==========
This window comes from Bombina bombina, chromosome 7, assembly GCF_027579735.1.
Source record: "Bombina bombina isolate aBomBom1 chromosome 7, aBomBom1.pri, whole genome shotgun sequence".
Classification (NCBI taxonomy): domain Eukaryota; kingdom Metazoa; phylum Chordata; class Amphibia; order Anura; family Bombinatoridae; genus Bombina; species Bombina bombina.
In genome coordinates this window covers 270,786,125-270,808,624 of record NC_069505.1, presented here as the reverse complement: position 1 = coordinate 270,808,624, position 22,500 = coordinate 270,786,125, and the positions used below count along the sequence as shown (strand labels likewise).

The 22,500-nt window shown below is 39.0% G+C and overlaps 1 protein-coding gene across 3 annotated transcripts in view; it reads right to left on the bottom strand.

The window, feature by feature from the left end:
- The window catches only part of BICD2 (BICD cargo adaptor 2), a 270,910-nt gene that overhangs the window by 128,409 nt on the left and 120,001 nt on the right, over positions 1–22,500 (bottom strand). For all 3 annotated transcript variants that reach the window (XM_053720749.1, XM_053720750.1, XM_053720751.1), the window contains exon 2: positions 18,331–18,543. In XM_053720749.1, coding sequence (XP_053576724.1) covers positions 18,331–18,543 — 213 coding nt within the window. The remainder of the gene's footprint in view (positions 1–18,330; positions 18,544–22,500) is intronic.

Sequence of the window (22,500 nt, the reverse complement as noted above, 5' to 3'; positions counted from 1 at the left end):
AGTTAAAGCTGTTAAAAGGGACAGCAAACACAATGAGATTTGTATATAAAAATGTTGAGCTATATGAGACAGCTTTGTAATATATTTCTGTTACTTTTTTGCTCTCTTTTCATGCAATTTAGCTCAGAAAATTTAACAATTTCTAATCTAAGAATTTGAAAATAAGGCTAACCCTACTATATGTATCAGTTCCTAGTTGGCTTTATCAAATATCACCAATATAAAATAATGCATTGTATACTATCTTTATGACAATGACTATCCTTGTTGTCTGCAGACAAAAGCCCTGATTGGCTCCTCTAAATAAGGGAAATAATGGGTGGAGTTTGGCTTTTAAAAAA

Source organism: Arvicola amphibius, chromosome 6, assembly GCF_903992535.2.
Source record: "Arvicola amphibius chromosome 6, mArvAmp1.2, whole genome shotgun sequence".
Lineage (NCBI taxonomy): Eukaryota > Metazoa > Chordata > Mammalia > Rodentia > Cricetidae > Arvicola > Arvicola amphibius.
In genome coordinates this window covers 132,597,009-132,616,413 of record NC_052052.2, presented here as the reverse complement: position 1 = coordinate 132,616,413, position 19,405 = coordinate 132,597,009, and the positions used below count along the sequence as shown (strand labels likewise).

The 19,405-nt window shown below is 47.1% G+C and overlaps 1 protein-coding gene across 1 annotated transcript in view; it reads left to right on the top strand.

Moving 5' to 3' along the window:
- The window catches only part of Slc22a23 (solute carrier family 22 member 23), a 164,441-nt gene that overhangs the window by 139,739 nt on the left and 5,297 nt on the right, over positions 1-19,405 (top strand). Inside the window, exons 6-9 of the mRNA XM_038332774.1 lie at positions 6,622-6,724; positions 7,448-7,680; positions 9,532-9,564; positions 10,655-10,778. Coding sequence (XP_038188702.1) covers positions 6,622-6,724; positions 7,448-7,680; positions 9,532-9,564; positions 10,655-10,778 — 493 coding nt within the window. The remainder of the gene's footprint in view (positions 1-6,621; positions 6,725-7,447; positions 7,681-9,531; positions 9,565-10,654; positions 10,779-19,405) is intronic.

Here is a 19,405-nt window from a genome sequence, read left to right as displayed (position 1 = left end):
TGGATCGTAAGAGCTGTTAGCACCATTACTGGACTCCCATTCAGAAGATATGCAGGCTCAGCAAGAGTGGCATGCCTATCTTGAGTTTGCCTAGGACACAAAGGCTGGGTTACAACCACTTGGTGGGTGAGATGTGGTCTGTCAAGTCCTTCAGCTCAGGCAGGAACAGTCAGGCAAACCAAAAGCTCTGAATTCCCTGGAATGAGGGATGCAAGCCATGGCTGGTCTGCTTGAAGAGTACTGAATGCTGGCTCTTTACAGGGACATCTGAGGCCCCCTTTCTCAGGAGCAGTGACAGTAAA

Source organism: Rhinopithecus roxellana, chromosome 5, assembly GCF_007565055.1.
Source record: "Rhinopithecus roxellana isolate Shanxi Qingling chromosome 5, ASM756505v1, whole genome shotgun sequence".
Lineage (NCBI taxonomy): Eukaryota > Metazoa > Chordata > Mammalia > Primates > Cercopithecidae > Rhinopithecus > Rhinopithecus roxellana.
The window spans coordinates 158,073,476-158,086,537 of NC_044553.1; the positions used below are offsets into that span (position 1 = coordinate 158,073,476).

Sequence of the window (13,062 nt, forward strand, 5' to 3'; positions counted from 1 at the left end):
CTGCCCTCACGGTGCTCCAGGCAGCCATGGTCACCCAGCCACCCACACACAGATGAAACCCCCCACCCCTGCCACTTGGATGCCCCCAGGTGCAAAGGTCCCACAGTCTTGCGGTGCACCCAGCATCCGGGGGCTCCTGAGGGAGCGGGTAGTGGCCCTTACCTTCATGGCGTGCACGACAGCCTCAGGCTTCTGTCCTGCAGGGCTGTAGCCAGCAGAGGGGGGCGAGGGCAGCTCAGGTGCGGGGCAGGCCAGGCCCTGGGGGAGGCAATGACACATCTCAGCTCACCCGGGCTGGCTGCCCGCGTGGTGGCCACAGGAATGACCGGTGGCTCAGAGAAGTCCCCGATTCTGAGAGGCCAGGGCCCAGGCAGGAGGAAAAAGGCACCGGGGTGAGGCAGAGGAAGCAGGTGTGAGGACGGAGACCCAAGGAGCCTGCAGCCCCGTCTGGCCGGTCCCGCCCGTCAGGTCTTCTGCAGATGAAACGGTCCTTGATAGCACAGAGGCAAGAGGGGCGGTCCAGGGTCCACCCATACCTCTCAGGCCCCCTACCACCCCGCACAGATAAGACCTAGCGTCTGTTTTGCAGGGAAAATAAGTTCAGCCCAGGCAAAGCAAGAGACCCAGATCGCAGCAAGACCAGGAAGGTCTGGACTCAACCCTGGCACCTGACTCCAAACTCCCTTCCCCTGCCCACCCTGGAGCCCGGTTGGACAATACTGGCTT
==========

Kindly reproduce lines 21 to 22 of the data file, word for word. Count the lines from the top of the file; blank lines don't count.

Lineage (NCBI taxonomy): Eukaryota > Metazoa > Chordata > Mammalia > Primates > Cercopithecidae > Rhinopithecus > Rhinopithecus roxellana.
The window spans coordinates 158,073,476-158,086,537 of NC_044553.1; the positions used below are offsets into that span (position 1 = coordinate 158,073,476).